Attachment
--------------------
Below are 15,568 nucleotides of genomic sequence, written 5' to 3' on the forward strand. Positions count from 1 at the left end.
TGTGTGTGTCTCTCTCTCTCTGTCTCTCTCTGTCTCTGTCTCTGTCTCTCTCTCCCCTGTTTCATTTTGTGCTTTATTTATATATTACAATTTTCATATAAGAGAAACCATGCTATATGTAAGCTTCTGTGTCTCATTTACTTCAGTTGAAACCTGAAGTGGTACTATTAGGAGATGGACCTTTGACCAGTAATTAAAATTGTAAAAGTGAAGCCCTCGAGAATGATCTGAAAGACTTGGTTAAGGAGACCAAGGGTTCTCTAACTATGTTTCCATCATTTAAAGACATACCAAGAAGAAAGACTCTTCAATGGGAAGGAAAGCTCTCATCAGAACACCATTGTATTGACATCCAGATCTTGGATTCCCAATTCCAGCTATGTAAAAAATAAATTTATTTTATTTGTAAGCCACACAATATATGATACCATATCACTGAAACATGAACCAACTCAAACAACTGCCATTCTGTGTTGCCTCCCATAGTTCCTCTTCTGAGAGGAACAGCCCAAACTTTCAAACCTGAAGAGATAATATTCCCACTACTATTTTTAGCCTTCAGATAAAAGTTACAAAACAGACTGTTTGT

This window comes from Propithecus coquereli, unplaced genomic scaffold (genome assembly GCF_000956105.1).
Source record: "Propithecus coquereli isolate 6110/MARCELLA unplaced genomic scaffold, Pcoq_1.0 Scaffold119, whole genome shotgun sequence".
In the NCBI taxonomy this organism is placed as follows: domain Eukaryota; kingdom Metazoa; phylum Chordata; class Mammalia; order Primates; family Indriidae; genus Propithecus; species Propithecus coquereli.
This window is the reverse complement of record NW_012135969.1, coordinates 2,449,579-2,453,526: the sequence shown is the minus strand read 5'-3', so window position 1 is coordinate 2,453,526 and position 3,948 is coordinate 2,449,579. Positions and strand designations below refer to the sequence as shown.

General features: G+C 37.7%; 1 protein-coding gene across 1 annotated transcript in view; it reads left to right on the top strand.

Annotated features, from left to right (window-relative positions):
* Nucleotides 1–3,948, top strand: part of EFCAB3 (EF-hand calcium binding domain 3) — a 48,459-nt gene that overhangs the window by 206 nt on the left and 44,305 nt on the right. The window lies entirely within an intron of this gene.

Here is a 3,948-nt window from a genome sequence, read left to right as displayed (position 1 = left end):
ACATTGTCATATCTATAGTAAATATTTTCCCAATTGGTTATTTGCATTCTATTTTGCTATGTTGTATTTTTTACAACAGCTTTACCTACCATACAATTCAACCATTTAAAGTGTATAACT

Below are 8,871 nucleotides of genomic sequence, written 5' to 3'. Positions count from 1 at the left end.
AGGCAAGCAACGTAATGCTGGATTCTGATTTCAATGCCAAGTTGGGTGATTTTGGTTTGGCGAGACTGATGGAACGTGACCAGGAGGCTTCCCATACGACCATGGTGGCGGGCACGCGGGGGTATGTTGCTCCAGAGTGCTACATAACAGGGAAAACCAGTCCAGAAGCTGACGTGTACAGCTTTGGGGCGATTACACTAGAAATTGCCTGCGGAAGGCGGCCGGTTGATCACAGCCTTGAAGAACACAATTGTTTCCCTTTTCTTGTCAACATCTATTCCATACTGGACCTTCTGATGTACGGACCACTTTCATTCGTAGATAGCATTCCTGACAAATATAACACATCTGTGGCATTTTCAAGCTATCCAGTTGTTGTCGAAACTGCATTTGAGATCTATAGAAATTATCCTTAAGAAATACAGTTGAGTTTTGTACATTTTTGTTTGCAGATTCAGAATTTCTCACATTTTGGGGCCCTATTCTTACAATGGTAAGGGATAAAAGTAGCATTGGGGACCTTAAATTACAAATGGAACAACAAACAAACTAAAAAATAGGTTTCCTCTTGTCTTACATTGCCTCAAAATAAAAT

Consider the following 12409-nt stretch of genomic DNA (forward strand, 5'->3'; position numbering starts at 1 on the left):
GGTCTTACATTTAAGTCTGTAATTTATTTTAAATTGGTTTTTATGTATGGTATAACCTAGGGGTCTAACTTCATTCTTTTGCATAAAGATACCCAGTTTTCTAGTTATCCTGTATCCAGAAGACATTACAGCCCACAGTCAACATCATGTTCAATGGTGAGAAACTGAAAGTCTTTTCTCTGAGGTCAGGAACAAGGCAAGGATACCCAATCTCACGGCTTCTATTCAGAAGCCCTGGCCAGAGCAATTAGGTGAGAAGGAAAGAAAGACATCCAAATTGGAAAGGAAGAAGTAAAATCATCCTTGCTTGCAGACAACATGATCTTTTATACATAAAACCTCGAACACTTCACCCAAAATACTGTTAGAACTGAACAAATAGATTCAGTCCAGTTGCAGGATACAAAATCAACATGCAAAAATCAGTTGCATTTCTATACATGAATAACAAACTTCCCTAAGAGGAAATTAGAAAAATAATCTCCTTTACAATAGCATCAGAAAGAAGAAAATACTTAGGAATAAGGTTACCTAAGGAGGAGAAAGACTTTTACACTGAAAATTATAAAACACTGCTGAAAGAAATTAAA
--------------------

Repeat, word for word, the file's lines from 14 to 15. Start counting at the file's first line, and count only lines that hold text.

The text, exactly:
Consider the following 12409-nt stretch of genomic DNA (forward strand, 5'->3'; position numbering starts at 1 on the left):
GGTCTTACATTTAAGTCTGTAATTTATTTTAAATTGGTTTTTATGTATGGTATAACCTAGGGGTCTAACTTCATTCTTTTGCATAAAGATACCCAGTTTTCTAGTTATCCTGTATCCAGAAGACATTACAGCCCACAGTCAACATCATGTTCAATGGTGAGAAACTGAAAGTCTTTTCTCTGAGGTCAGGAACAAGGCAAGGATACCCAATCTCACGGCTTCTATTCAGAAGCCCTGGCCAGAGCAATTAGGTGAGAAGGAAAGAAAGACATCCAAATTGGAAAGGAAGAAGTAAAATCATCCTTGCTTGCAGACAACATGATCTTTTATACATAAAACCTCGAACACTTCACCCAAAATACTGTTAGAACTGAACAAATAGATTCAGTCCAGTTGCAGGATACAAAATCAACATGCAAAAATCAGTTGCATTTCTATACATGAATAACAAACTTCCCTAAGAGGAAATTAGAAAAATAATCTCCTTTACAATAGCATCAGAAAGAAGAAAATACTTAGGAATAAGGTTACCTAAGGAGGAGAAAGACTTTTACACTGAAAATTATAAAACACTGCTGAAAGAAATTAAA